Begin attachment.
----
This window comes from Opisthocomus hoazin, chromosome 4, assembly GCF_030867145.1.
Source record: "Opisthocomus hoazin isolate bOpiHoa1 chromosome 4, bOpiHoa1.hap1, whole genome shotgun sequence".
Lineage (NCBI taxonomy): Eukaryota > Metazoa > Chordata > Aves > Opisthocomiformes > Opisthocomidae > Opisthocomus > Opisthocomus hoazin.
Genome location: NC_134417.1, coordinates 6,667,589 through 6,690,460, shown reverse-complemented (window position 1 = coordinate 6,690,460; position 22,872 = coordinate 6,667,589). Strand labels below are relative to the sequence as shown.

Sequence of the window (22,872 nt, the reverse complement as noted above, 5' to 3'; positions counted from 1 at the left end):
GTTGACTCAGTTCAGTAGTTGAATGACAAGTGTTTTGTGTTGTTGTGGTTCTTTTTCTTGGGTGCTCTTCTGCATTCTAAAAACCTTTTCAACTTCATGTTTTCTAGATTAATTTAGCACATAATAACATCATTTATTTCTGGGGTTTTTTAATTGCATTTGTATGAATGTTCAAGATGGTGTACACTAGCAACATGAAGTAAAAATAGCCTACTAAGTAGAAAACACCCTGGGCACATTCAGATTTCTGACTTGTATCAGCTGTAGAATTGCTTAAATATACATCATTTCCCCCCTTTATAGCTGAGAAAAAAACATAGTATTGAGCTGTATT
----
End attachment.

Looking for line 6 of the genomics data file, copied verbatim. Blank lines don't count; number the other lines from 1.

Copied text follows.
GTTGACTCAGTTCAGTAGTTGAATGACAAGTGTTTTGTGTTGTTGTGGTTCTTTTTCTTGGGTGCTCTTCTGCATTCTAAAAACCTTTTCAACTTCATGTTTTCTAGATTAATTTAGCACATAATAACATCATTTATTTCTGGGGTTTTTTAATTGCATTTGTATGAATGTTCAAGATGGTGTACACTAGCAACATGAAGTAAAAATAGCCTACTAAGTAGAAAACACCCTGGGCACATTCAGATTTCTGACTTGTATCAGCTGTAGAATTGCTTAAATATACATCATTTCCCCCCTTTATAGCTGAGAAAAAAACATAGTATTGAGCTGTATT